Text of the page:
In China, a supermarket has introduced a brand new, whizzbang up to the minute supermarket format – one in which shoppers sit in an electric rollercoaster car and are whizzed around the store, slowing to pluck goodies from the aisles.
As the commentator notes at the end of this wee clip, the only disadvantage is that if you miss something, you’ll need to do the whole thing all over again.
What’s most striking about this, to my mind at least, is that it’s an almost complete return to the original concept of the supermarket as engineered by Clarence Saunders, the inventor of the King Piggly Wiggly chain of supermarkets in 1916. In his supermarkets, shoppers were guided around the supermarket by following a path hemmed with chicken wire. The supermarket attendants were prohibited from telling the shoppers anything about the food, and consumers’ only connection to what was being produced was the label on the packaged product.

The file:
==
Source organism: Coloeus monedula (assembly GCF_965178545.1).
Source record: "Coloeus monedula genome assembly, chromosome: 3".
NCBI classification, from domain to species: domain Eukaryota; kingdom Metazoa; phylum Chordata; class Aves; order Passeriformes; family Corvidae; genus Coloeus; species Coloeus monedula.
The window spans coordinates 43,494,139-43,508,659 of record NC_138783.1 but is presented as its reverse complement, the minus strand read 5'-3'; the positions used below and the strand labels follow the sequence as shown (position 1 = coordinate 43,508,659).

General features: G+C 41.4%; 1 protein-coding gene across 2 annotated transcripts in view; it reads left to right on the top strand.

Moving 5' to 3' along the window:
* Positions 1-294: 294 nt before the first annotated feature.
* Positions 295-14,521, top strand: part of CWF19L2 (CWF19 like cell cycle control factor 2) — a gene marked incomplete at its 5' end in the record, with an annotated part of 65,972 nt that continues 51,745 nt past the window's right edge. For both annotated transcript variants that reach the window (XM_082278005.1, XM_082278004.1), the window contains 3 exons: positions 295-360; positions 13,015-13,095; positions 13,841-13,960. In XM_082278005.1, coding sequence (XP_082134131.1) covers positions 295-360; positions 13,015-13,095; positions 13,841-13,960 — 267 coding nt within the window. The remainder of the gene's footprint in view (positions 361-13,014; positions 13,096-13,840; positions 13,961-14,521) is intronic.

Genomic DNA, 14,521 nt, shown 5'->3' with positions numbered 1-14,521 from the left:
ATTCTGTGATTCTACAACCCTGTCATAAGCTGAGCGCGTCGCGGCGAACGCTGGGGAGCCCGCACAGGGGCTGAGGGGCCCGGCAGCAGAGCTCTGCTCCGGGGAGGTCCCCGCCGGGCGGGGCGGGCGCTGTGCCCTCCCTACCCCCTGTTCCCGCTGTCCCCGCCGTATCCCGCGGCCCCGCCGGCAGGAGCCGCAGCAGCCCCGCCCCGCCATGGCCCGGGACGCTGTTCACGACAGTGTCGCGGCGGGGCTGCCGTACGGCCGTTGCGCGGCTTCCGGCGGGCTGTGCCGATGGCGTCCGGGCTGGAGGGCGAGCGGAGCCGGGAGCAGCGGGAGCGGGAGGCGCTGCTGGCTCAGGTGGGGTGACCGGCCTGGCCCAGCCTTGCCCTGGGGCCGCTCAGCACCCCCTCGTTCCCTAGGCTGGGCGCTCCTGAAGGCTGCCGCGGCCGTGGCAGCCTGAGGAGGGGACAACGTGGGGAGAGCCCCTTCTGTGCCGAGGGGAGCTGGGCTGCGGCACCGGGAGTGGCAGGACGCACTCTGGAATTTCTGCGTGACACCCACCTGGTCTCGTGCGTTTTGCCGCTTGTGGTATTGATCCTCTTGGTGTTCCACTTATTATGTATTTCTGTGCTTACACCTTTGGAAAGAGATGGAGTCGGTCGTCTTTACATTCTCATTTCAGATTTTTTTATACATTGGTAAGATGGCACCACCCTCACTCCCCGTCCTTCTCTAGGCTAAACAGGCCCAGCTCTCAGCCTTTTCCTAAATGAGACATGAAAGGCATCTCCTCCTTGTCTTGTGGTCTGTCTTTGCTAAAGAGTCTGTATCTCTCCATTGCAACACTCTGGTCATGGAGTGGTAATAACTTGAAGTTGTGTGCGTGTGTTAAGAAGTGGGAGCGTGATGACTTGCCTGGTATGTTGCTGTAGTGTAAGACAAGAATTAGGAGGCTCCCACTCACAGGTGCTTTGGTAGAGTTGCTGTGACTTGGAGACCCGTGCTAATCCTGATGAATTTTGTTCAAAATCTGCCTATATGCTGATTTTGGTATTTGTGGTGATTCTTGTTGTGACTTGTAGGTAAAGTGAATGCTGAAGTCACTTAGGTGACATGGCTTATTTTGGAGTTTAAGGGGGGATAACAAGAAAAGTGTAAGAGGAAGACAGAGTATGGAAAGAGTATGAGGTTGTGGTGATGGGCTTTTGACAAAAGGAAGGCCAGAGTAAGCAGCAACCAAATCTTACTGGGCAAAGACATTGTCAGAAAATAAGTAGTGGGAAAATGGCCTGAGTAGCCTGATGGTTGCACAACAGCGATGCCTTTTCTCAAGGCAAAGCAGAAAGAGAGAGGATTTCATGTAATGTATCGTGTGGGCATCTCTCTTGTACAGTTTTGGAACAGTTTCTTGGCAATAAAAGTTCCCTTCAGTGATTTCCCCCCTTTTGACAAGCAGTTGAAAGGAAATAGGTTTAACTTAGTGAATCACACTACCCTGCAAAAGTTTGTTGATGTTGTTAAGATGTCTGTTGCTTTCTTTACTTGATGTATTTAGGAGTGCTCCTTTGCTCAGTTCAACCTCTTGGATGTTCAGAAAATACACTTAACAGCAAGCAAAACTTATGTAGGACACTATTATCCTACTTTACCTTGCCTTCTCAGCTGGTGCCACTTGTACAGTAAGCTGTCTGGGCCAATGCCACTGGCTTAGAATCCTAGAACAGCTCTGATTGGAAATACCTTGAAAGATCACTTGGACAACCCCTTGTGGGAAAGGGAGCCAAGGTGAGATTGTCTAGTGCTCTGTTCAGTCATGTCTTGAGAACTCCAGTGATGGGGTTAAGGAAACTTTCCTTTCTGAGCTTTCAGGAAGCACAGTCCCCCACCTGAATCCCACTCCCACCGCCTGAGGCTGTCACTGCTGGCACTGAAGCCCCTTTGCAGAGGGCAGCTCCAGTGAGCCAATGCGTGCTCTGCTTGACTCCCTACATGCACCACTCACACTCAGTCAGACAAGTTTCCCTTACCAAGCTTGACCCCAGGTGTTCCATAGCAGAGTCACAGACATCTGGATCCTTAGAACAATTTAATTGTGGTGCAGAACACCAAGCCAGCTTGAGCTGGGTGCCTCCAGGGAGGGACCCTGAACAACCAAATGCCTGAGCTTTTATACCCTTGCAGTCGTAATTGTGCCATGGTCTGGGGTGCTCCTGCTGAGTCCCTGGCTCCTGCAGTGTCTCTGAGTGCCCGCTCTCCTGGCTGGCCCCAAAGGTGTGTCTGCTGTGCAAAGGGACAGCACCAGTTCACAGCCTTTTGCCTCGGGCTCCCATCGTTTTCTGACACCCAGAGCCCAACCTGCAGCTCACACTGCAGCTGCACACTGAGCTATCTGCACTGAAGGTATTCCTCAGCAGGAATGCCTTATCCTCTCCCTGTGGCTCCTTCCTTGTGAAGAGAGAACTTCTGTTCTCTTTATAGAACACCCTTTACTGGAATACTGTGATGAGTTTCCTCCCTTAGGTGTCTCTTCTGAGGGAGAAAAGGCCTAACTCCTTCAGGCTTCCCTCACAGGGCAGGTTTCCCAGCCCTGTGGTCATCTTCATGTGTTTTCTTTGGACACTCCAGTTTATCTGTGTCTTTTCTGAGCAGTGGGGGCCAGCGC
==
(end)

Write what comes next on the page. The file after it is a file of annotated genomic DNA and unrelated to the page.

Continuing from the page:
The supermarket rollercoaster, a fad if ever there were, does just the same thing. No need to ask if the supermarket has anything in particular – you’re conveyed past everything that’s on the shelves, whether you like it or not. And the only attendants around are there to fix your roller coaster car.
Plus ça change.